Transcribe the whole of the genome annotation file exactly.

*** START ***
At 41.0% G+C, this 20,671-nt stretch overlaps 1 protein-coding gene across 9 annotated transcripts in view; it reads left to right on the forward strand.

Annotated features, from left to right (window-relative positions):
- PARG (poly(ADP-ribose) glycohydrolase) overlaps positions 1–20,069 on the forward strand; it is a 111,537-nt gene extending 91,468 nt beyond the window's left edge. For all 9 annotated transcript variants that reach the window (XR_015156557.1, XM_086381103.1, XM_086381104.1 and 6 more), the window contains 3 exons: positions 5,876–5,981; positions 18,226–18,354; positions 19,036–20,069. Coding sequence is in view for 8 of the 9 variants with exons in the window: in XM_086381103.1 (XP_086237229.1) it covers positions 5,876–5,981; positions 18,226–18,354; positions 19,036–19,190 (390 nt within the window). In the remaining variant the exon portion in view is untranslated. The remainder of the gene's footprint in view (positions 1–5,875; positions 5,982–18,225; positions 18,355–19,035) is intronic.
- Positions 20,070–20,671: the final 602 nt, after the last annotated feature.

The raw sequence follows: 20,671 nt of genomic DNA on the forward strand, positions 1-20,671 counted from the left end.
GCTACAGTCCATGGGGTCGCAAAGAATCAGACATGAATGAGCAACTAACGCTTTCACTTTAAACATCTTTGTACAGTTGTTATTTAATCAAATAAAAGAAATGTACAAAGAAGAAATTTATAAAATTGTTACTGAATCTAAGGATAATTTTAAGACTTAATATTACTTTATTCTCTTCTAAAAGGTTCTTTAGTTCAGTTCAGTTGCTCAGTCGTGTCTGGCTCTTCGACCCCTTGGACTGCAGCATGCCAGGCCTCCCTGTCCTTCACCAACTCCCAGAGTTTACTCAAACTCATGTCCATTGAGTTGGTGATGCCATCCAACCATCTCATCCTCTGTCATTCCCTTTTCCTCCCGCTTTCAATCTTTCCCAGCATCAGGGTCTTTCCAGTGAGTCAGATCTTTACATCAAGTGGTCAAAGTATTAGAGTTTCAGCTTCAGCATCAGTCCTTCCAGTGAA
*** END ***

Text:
At 41.0% G+C, this 20,671-nt stretch overlaps 1 protein-coding gene across 9 annotated transcripts in view; it reads left to right on the forward strand.

Annotated features, from left to right (window-relative positions):
- PARG (poly(ADP-ribose) glycohydrolase) overlaps positions 1–20,069 on the forward strand; it is a 111,537-nt gene extending 91,468 nt beyond the window's left edge. For all 9 annotated transcript variants that reach the window (XR_015156557.1, XM_086381103.1, XM_086381104.1 and 6 more), the window contains 3 exons: positions 5,876–5,981; positions 18,226–18,354; positions 19,036–20,069. Coding sequence is in view for 8 of the 9 variants with exons in the window: in XM_086381103.1 (XP_086237229.1) it covers positions 5,876–5,981; positions 18,226–18,354; positions 19,036–19,190 (390 nt within the window). In the remaining variant the exon portion in view is untranslated. The remainder of the gene's footprint in view (positions 1–5,875; positions 5,982–18,225; positions 18,355–19,035) is intronic.
- Positions 20,070–20,671: the final 602 nt, after the last annotated feature.

The raw sequence follows: 20,671 nt of genomic DNA on the forward strand, positions 1-20,671 counted from the left end.
GCTACAGTCCATGGGGTCGCAAAGAATCAGACATGAATGAGCAACTAACGCTTTCACTTTAAACATCTTTGTACAGTTGTTATTTAATCAAATAAAAGAAATGTACAAAGAAGAAATTTATAAAATTGTTACTGAATCTAAGGATAATTTTAAGACTTAATATTACTTTATTCTCTTCTAAAAGGTTCTTTAGTTCAGTTCAGTTGCTCAGTCGTGTCTGGCTCTTCGACCCCTTGGACTGCAGCATGCCAGGCCTCCCTGTCCTTCACCAACTCCCAGAGTTTACTCAAACTCATGTCCATTGAGTTGGTGATGCCATCCAACCATCTCATCCTCTGTCATTCCCTTTTCCTCCCGCTTTCAATCTTTCCCAGCATCAGGGTCTTTCCAGTGAGTCAGATCTTTACATCAAGTGGTCAAAGTATTAGAGTTTCAGCTTCAGCATCAGTCCTTCCAGTGAA